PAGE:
Charles Harpur (23 January 1813 – 10 June 1868 / Windsor, New South Wales)
A Dream of the Orient
With a resplendent Eastern bride,
Like a houri at my side,
And music round us swelling,
’Mid odours of so rare a steam
That like a breath of love they seem,
Dwell I through a radiant dream
In an orient dwelling.
Near a fair fountain flashing high
In the pleasure court we lie,
Each on a gorgeous pillow;
The columned water mounting breaks
In outward curves and falling flakes,
Till the whole a picture makes
Of a crystal willow.
Wide round us galleried walls extend,
Pierced with arcs and aisles that bend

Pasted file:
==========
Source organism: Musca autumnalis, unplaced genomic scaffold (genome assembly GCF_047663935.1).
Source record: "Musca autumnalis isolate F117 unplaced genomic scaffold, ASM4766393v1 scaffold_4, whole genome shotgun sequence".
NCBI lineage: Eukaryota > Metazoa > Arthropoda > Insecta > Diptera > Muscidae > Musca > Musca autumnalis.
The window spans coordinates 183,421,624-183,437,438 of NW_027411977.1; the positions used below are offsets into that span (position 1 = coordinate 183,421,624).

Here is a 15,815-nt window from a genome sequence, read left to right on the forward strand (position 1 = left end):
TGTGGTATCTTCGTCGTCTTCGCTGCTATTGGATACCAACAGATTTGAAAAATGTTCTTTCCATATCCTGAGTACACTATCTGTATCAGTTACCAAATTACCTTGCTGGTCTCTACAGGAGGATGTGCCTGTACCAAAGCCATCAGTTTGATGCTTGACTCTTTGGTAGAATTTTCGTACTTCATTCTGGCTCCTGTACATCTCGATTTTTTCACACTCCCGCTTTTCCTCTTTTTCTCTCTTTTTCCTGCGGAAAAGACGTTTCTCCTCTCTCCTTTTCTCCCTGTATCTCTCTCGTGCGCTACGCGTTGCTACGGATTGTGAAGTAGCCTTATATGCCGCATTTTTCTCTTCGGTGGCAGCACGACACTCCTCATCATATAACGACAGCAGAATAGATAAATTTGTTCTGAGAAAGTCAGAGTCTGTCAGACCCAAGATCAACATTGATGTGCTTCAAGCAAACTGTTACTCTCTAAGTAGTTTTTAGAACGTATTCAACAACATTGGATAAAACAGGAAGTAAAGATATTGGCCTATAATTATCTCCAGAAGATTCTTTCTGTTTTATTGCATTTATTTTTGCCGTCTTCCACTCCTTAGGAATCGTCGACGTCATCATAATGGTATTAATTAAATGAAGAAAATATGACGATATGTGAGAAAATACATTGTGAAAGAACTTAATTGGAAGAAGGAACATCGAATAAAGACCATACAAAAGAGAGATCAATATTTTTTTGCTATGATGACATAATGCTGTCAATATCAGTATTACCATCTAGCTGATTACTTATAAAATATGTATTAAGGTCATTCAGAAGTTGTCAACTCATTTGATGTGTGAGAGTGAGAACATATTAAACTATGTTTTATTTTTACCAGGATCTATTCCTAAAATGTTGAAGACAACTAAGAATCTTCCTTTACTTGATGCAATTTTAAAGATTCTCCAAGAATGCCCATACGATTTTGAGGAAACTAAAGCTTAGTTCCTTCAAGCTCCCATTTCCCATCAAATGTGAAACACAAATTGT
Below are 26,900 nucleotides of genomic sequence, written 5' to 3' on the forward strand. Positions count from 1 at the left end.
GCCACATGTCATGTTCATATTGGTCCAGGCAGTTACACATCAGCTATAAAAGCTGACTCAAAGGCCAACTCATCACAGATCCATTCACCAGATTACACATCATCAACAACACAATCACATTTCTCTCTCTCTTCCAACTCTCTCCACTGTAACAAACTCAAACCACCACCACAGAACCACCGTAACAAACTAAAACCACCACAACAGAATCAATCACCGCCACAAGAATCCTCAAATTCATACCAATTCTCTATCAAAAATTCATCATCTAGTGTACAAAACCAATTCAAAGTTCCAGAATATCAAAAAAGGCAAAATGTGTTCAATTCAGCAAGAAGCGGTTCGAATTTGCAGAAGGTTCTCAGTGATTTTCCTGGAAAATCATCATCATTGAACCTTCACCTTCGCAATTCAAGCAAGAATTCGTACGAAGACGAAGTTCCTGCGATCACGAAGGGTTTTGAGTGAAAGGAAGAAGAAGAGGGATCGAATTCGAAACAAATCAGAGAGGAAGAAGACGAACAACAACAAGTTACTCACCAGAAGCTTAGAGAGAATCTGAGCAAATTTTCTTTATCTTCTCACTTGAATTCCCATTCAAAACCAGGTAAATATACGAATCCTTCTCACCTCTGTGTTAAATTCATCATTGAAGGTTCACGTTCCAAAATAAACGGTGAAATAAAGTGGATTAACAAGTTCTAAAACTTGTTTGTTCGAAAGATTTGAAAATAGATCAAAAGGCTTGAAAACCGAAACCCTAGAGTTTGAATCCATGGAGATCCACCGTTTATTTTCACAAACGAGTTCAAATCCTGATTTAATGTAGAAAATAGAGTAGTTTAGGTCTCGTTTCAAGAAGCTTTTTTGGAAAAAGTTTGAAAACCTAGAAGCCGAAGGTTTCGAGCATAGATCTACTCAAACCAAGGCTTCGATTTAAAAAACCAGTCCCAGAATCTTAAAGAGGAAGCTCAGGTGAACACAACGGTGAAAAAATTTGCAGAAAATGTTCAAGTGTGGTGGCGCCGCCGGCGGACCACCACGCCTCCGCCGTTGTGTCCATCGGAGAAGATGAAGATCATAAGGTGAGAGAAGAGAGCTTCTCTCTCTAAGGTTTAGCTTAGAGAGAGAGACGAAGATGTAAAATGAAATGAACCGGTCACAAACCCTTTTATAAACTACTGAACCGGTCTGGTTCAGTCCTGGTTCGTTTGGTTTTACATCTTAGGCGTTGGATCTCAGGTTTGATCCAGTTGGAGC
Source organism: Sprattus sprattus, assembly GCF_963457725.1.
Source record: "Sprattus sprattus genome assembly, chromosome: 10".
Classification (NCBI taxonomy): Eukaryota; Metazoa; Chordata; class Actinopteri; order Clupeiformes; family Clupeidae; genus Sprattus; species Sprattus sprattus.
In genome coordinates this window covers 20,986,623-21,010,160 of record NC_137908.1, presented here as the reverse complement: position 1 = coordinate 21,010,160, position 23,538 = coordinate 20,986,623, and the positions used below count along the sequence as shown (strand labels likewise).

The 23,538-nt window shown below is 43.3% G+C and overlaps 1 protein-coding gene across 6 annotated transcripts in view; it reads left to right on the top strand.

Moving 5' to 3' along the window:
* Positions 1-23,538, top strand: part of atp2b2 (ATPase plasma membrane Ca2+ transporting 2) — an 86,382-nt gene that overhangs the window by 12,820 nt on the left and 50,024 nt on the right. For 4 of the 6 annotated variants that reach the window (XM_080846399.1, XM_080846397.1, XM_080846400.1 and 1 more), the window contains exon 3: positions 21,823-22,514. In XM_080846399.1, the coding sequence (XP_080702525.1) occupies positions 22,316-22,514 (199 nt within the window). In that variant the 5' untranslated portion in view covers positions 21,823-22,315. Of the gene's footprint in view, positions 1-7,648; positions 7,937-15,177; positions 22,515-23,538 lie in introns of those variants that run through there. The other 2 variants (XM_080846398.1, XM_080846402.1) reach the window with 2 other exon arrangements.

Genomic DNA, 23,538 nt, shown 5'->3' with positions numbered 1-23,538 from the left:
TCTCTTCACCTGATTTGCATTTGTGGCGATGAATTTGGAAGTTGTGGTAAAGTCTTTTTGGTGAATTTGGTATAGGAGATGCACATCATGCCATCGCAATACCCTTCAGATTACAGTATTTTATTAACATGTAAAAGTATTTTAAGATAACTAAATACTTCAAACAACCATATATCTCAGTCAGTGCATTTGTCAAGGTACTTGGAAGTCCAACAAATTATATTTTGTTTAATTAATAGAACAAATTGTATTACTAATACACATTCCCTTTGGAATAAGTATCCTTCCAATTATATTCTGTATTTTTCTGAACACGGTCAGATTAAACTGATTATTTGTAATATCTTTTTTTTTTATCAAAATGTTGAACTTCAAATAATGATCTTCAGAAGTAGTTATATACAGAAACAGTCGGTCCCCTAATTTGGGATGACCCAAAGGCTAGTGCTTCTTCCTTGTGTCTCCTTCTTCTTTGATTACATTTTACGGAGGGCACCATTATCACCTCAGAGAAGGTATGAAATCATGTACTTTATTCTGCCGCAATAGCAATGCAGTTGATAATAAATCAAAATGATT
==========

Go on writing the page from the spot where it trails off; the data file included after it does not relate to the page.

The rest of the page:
On wreathen pillars slender;
While hung in every vista—lo!
Such clouds of blazoned banners glow
As in very semblance show
A constant sunset splendour.
And virgin faces, darkly bright
Like the countenance of night
Seen in its starry glory,
All ministrant, around us throng,
And breathe their pathos into song,
Or in tones as rich prolong
Some wild melodious story.
Till, hark! Through many voices, one
Like a gush of gold doth run—
“Why, why should kindred sever?
Our life is this perpetual feast
Of being, from all care released—
Sunny souls are for the East;
Then dwell with us for ever.”
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